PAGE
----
Developing Kingdom Leaders – Tom Yeakley

Taking the Mystery out of Leadership

When It Doesn’t Seem Fair

It was about this time that King Herod arrested some who belonged to the church, intending to persecute them. He had James, the brother of John, put to death with the sword. When he saw that this met with approval among the Jews, he proceeded to seize Peter also. This happened during the Festival of Unleavened Bread. … The night before Herod was to bring him to trial, Peter was sleeping between two soldiers, bound with two chains, and sentries stood guard at the entrance. Suddenly an angel of the Lord appeared and a light shone in the cell. He struck Peter on the side and woke him up. “Quick, get up!” he said, and the chains fell off Peter’s wrists. Acts 12:1-3; 6-7 NIV

King Herod was out to quell an uprising among the Jews. This new ‘sect’ called the Way was causing all sorts of difficulties for him. So, he began to persecute the leaders of the Nazarene sect in the hopes to putting an end to this. He arrested James, brother of John, one of the three executive leaders and had him beheaded. Seeing a positive response to this draconian action, he moved on to arrest Peter – the second of the three leaders.

Peter was imprisoned and awaiting his trial before Herod with the foregone sentencing of death for leading an insurrection. His fate would be the same as his leadership teammate, James. But God had different plans! The night before the trial (interesting timing isn’t it?), God sent an angel to Peter’s prison cell. The chains the bound him came off Peter’s wrists and he was led by the angel outside of the prison. He was miraculously set free from the prison, the pending trial, and escaped the certain death sentence.

Now put yourself in John’s shoes. John had seen his brother, James arrested and beheaded. Yet now his teammate was delivered by God from the same fate. Why had God allowed James to die and set Peter free? It seems so unfair! Was God ‘playing favorites?’ Did He love Peter more than James? It would be so easy for John to become embittered towards God.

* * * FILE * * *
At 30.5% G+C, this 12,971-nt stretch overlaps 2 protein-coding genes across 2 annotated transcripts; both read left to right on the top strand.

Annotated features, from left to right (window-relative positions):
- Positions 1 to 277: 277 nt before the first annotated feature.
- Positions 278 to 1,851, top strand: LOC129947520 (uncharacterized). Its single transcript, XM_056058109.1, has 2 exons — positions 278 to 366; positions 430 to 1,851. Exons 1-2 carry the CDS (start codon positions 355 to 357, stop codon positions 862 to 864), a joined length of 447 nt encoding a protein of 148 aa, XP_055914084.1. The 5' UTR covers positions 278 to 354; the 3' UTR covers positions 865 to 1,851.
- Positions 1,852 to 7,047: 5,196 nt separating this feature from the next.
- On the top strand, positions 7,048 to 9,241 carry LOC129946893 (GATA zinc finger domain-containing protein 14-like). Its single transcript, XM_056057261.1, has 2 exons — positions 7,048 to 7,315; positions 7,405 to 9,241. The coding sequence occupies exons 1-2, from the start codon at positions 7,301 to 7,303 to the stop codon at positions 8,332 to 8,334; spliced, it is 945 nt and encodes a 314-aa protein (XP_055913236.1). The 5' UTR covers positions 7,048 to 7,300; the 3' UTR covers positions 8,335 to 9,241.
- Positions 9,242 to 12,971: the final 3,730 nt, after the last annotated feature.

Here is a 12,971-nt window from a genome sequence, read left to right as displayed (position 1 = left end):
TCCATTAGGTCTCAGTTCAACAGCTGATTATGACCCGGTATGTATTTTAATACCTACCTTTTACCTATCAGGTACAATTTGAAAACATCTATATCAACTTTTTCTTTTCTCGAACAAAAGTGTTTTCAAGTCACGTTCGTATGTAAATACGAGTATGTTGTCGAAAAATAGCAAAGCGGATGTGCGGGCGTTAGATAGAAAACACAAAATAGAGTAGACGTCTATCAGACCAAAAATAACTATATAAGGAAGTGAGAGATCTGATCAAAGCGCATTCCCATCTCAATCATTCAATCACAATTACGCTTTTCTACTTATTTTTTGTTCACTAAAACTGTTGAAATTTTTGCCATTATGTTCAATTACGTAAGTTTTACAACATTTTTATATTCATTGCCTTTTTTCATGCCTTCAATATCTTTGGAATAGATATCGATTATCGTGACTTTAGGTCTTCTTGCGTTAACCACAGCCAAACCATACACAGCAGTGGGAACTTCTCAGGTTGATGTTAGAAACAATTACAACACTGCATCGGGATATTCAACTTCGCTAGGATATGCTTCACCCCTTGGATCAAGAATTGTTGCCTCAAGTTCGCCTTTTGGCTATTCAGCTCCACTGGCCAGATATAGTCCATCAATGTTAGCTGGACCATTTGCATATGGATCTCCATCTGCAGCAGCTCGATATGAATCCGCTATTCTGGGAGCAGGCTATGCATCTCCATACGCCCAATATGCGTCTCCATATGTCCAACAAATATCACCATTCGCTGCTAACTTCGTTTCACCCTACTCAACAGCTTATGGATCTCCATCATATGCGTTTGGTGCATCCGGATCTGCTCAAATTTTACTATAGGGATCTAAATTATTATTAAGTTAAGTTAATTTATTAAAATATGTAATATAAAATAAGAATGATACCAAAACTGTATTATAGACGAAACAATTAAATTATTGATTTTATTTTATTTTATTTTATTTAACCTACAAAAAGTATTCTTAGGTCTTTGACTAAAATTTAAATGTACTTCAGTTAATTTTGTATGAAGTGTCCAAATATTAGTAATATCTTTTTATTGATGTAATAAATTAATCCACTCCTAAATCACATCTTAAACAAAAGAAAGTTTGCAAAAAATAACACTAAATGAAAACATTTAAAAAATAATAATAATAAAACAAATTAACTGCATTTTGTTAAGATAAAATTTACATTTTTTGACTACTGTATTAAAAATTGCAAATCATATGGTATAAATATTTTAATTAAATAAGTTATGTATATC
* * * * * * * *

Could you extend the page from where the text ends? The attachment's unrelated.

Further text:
When God’s actions don’t make sense; when we are tempted to question His ‘fairness’ or His love; it’s time to remember that He is God and we are not! Take a chill pill! Who are we to question God’s wisdom, justice, sovereignty? Who are we to think we are wiser than God? It sounds a lot like Job!

I am not suggesting a type of Christian fatalism in our attitudes. But I am calling into question any leadership thinking that puts our thoughts above God’s. He is the potter and we are the clay. He has the right to make out of His clay anything He desires. He can choose His timing that best fits His purposes. We humbly fall before Him and agree with Him when He says, “For my thoughts are not your thoughts, neither are your ways my ways,” declares the LORD. As the heavens are higher than the earth, so are my ways higher than your ways and my thoughts than your thoughts.” Isaiah 55:8-9 NIV

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